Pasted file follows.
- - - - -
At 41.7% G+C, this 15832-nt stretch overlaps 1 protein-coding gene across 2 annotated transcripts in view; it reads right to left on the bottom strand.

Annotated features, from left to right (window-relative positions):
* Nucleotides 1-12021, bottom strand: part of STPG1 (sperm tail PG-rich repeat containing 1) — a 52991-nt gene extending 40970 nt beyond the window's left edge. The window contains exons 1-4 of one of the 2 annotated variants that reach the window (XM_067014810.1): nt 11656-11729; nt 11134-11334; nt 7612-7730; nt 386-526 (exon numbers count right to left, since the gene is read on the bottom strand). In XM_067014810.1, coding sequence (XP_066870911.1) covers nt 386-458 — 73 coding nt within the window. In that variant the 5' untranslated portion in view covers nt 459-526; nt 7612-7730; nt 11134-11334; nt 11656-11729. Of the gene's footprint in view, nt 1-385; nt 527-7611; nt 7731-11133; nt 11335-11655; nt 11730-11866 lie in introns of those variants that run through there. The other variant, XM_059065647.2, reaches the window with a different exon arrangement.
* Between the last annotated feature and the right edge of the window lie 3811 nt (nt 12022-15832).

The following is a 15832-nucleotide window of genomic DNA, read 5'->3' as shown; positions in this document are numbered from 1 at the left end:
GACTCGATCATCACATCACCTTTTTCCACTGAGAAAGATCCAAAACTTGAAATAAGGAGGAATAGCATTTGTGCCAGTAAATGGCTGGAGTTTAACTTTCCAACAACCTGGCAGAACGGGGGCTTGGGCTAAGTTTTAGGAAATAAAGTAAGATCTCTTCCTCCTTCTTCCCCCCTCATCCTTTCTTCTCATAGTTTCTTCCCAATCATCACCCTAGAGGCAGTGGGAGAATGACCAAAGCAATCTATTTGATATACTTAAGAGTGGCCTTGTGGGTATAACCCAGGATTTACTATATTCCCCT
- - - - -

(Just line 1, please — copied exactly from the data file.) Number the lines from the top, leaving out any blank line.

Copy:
At 41.7% G+C, this 15832-nt stretch overlaps 1 protein-coding gene across 2 annotated transcripts in view; it reads right to left on the bottom strand.